BP’s profits were down in the third-quarter because of lower oil prices.
It also suffered a sharp drop in income from Russia as Western sanctions led to a slump in earnings from its local partner, Kremlin-controlled Rosneft, and a fall in the rouble’s value.
BP, a major investor in Russia through a 19.75 percent stake in state oil major Rosneft, said the fall of the rouble against the dollar RUB= had a significant impact on results.
Underlying net income from Rosneft for the quarter was $110 million (86 million euros) compared with $808 million a year earlier.
The rouble has lost more than a fifth of its value since the start of the year as the Kremlin fights capital outflows and lower oil prices, while local businesses have been shut off from Western lending by sanctions.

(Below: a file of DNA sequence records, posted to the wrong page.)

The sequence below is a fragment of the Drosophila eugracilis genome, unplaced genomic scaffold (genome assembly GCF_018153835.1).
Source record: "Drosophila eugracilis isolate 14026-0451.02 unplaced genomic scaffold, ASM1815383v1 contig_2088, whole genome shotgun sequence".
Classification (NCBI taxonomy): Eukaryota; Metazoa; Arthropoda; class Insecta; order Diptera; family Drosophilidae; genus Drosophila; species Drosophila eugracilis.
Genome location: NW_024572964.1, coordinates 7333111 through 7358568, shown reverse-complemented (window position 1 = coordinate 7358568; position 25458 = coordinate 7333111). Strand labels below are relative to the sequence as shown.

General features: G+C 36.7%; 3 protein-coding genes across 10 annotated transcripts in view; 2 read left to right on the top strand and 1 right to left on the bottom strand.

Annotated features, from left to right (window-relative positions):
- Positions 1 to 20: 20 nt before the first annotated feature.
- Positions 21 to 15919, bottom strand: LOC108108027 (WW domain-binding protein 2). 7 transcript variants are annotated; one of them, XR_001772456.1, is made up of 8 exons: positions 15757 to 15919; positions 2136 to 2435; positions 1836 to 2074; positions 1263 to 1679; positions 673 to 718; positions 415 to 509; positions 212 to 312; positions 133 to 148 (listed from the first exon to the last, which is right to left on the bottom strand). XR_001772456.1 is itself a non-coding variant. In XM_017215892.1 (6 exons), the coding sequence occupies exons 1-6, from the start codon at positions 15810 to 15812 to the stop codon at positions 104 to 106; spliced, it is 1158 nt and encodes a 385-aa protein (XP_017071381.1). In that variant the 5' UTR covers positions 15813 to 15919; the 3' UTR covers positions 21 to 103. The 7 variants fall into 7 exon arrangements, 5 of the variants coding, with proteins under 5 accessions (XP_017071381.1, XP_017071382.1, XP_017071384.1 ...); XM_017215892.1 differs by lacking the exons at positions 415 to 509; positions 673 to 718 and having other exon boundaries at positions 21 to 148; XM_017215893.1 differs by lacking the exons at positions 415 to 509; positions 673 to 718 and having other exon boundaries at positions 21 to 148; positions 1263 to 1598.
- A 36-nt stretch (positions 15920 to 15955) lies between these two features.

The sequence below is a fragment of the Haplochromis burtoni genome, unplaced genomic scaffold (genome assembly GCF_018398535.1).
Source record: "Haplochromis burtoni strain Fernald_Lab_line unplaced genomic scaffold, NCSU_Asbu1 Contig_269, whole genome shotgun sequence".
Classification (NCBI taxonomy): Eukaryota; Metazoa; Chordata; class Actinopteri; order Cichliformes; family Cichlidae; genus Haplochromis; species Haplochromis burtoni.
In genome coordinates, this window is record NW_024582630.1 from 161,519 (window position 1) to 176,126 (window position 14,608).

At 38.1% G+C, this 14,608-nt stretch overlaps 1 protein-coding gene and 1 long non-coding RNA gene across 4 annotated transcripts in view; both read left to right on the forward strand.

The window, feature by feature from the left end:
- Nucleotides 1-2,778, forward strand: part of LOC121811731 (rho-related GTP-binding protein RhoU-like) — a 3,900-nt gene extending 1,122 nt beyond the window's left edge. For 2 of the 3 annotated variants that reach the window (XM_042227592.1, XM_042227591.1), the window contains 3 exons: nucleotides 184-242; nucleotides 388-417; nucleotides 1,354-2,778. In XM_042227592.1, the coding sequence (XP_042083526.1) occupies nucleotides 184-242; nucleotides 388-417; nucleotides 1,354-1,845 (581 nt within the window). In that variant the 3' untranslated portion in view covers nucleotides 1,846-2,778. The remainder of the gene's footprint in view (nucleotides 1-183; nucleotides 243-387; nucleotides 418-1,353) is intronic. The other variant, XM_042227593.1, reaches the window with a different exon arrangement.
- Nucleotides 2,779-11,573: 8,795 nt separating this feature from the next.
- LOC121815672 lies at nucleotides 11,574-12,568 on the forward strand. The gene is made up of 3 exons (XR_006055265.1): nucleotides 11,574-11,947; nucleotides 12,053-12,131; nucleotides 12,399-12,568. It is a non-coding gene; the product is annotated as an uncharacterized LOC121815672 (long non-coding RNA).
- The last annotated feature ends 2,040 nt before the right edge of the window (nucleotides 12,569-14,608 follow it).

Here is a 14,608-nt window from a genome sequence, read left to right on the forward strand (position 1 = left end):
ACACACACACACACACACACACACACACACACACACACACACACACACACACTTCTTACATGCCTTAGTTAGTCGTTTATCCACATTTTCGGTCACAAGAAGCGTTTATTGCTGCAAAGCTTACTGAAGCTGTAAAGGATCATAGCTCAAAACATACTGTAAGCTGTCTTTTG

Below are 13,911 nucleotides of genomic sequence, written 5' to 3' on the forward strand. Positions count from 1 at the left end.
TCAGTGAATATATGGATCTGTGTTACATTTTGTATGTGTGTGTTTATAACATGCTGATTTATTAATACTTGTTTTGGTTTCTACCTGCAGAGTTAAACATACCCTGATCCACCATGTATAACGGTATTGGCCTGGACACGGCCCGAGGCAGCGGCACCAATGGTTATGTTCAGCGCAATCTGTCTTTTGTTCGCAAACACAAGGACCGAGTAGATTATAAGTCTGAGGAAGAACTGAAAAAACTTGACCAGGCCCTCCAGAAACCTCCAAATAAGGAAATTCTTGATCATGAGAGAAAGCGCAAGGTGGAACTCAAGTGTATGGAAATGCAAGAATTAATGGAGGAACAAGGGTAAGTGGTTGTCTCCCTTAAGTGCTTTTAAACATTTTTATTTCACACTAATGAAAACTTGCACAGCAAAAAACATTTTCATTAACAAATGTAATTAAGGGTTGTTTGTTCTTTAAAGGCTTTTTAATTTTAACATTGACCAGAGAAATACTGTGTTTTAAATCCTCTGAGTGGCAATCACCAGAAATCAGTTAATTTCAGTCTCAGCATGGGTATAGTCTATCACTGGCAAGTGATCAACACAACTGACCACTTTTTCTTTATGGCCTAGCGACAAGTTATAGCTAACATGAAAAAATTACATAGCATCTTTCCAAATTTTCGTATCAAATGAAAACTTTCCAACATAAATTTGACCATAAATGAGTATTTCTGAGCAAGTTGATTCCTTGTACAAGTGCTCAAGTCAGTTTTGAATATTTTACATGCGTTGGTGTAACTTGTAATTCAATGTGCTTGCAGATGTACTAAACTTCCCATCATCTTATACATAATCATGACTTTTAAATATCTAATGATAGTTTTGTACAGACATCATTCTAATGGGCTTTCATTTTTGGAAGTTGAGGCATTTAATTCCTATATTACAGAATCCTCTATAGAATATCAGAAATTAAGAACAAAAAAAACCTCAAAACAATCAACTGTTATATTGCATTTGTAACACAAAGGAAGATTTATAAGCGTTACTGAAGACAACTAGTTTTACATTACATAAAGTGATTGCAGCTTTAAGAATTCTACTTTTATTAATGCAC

BP’s profits – at $3 billion (2.35 billion euros) – were down nearly a fifth year-on-year.
Oil companies have seen billions wiped off their stock market values as crude prices dropped by 25 percent over the past four months on slowing global demand and ample supplies.
BP’s share rose modestly though as investors welcomed an increase in dividends.
Major energy companies have managed to sustain healthy dividends over the past quarters mainly on the back of asset sales and lower spending, thus generating strong cash flow despite lower oil prices.